Gratitude and Grief
Grief is like a rock. It can be large, small, heavy or light. I recently chose a “grief rock” in the bereavement group I’m attending. I keep the rock with me to symbolize that the grief is present, real and tangible. We learned about the difference between grief and mourning.
Alan D. Wolfelt, Ph.D., says, “Grief is the constellation of internal thoughts and feelings we have when someone we love dies. It’s the weight in the chest, the churning of the gut, the unspeakable thoughts and feelings. Mourning is the outward expression of grief; crying, journaling, creating artwork, talking to others about death, telling the story and speaking the unspeakable. Everyone grieves when a loved one dies, but if we are to heal, we must also mourn. If you grieve, but don’t mourn, your body will keep telling you it is in distress.”
Sunday family dinners at my brother’s house aren’t the same anymore since Grandpa and Pop both passed on earlier this year. Several high school and college friends also passed away recently. All of us at Natural Awakenings suffered a heartbreaking loss with the sudden passing of our beloved company President and COO, Larry Levine, just a few short weeks ago (see page 9).
As the holidays approach, the recent loss of these loved ones is another affirming reminder for me of this glorious gift of life, a precious opportunity we have in time and space to authentically express who we are as we learn the spiritual lessons life provides us.
I’m grateful to have shared experiences with my departed friends; grateful to have spent time with my dad in his last years; grateful to have known and worked with Larry, a true angel on earth. I am grateful that a new dawn breaks every morning, giving me the opportunity to start anew, wherever I am in the midst of life’s twists and turns; and I am grateful to be part of a community of educators, practitioners and readers as we learn, grow, heal, love and support each other, together.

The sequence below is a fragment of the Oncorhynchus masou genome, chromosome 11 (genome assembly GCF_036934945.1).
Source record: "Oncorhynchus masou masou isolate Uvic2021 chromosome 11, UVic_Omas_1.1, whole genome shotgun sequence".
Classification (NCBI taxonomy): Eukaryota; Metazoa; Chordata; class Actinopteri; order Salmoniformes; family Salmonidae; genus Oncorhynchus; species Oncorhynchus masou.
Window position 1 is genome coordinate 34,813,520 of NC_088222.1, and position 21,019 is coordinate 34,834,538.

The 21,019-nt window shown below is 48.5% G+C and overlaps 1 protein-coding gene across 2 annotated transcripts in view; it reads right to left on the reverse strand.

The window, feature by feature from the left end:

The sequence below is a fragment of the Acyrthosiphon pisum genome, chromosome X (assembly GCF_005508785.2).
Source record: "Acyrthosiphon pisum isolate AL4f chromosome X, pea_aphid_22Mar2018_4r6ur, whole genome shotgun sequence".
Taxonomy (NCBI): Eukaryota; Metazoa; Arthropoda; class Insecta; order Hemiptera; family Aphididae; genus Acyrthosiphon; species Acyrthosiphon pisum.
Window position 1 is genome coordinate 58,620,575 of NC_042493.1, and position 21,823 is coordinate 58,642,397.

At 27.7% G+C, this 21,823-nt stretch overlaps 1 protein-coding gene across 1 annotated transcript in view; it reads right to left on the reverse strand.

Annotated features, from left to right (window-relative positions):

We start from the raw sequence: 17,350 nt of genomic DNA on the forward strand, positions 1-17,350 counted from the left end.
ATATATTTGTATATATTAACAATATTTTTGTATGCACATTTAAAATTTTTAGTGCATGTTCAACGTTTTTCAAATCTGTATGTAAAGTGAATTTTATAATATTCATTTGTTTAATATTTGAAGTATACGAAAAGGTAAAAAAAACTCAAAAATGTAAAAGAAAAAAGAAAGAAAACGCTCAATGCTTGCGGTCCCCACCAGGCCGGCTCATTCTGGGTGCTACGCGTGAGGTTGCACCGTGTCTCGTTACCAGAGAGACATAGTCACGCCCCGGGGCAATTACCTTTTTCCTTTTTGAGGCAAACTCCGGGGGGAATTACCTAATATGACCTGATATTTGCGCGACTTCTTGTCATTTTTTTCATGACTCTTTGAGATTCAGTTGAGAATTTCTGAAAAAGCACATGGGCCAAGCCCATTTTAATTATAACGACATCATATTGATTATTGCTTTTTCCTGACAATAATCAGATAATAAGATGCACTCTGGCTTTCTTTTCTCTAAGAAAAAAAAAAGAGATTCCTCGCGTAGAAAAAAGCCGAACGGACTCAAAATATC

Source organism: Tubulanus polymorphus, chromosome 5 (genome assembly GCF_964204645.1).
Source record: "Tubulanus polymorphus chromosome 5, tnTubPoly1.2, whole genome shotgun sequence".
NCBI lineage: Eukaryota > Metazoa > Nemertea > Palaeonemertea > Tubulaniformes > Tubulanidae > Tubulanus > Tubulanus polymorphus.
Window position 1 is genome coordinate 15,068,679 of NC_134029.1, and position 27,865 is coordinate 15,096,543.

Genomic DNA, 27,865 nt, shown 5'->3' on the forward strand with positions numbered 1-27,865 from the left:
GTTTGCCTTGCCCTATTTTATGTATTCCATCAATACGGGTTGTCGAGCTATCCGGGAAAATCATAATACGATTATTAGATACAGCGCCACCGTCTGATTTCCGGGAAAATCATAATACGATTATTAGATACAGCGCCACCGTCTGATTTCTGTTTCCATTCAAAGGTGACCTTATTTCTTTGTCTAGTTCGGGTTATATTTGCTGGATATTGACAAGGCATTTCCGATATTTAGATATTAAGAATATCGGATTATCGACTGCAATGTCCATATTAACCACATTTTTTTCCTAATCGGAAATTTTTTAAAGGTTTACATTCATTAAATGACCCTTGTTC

This month’s issue focuses on mental well-being, where we discuss groundbreaking research that supports the case for healthy lifestyle changes, starting with nutrition, to help slow and possibly reverse cognitive decline in Alzheimer’s patients. We also cover the use of conventional antidepressants versus natural lifestyle choices for the treatment of depression, including thoughts on the matter from Carlisle-based psychotherapist Joan-Marie Lartin on page 35. We also welcome to the magazine Psychiatrist Christian Kcompt, M.D., on page 17.
Enjoy this important issue and in the season of Thanksgiving and spiritual renewal, I am grateful to be in a position to live each day to its fullest and encourage myself and other to feel good, live simply and laugh more.